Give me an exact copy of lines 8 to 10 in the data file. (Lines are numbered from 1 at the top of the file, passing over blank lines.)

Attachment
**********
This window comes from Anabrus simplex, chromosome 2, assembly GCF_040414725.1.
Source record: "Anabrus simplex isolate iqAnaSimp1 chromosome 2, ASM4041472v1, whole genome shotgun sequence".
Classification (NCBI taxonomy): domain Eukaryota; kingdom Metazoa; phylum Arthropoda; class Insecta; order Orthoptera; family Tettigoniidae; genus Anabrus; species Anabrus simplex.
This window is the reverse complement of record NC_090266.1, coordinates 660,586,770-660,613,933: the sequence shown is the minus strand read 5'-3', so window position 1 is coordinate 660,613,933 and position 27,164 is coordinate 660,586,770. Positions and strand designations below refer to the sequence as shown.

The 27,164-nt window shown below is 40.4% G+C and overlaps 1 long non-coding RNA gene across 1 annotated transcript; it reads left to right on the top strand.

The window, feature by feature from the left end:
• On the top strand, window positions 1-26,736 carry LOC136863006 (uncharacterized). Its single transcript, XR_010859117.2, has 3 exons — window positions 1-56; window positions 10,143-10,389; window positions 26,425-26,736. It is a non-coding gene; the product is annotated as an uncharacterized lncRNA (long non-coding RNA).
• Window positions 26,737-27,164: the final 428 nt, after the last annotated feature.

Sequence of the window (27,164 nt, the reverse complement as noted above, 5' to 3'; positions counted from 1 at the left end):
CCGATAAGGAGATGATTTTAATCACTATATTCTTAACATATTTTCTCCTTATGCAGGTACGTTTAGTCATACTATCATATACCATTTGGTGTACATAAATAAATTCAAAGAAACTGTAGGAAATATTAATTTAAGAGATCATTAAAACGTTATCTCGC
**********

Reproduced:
• Window positions 26,737-27,164: the final 428 nt, after the last annotated feature.

Sequence of the window (27,164 nt, the reverse complement as noted above, 5' to 3'; positions counted from 1 at the left end):
CCGATAAGGAGATGATTTTAATCACTATATTCTTAACATATTTTCTCCTTATGCAGGTACGTTTAGTCATACTATCATATACCATTTGGTGTACATAAATAAATTCAAAGAAACTGTAGGAAATATTAATTTAAGAGATCATTAAAACGTTATCTCGC